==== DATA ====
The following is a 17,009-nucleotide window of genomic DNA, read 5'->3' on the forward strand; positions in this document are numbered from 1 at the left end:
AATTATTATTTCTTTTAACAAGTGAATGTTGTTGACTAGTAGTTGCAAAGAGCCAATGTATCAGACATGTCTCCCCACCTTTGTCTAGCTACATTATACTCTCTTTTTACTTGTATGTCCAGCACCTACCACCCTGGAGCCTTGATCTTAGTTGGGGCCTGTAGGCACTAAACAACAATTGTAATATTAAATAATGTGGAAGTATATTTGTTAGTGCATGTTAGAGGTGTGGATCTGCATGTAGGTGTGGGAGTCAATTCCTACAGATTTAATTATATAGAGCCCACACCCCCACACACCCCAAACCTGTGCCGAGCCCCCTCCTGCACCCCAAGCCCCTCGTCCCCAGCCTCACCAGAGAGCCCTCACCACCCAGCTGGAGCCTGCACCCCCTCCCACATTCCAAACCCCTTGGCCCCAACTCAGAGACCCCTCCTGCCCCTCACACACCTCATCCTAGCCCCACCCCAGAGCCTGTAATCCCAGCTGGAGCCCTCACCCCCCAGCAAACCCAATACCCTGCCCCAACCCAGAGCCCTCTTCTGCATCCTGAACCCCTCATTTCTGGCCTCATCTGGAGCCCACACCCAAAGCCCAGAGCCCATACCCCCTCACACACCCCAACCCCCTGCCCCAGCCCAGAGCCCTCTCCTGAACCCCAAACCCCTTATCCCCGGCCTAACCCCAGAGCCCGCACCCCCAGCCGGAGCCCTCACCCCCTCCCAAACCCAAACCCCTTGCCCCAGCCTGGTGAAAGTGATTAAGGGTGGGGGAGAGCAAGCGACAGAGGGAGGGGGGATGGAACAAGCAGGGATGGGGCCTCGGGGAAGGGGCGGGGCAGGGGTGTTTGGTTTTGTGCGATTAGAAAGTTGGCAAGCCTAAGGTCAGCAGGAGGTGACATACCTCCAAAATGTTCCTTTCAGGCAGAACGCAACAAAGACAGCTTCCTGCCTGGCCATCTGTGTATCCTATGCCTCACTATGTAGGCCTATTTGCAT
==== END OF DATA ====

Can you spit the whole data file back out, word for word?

The following is a 17,009-nucleotide window of genomic DNA, read 5'->3' on the forward strand; positions in this document are numbered from 1 at the left end:
AATTATTATTTCTTTTAACAAGTGAATGTTGTTGACTAGTAGTTGCAAAGAGCCAATGTATCAGACATGTCTCCCCACCTTTGTCTAGCTACATTATACTCTCTTTTTACTTGTATGTCCAGCACCTACCACCCTGGAGCCTTGATCTTAGTTGGGGCCTGTAGGCACTAAACAACAATTGTAATATTAAATAATGTGGAAGTATATTTGTTAGTGCATGTTAGAGGTGTGGATCTGCATGTAGGTGTGGGAGTCAATTCCTACAGATTTAATTATATAGAGCCCACACCCCCACACACCCCAAACCTGTGCCGAGCCCCCTCCTGCACCCCAAGCCCCTCGTCCCCAGCCTCACCAGAGAGCCCTCACCACCCAGCTGGAGCCTGCACCCCCTCCCACATTCCAAACCCCTTGGCCCCAACTCAGAGACCCCTCCTGCCCCTCACACACCTCATCCTAGCCCCACCCCAGAGCCTGTAATCCCAGCTGGAGCCCTCACCCCCCAGCAAACCCAATACCCTGCCCCAACCCAGAGCCCTCTTCTGCATCCTGAACCCCTCATTTCTGGCCTCATCTGGAGCCCACACCCAAAGCCCAGAGCCCATACCCCCTCACACACCCCAACCCCCTGCCCCAGCCCAGAGCCCTCTCCTGAACCCCAAACCCCTTATCCCCGGCCTAACCCCAGAGCCCGCACCCCCAGCCGGAGCCCTCACCCCCTCCCAAACCCAAACCCCTTGCCCCAGCCTGGTGAAAGTGATTAAGGGTGGGGGAGAGCAAGCGACAGAGGGAGGGGGGATGGAACAAGCAGGGATGGGGCCTCGGGGAAGGGGCGGGGCAGGGGTGTTTGGTTTTGTGCGATTAGAAAGTTGGCAAGCCTAAGGTCAGCAGGAGGTGACATACCTCCAAAATGTTCCTTTCAGGCAGAACGCAACAAAGACAGCTTCCTGCCTGGCCATCTGTGTATCCTATGCCTCACTATGTAGGCCTATTTGCAT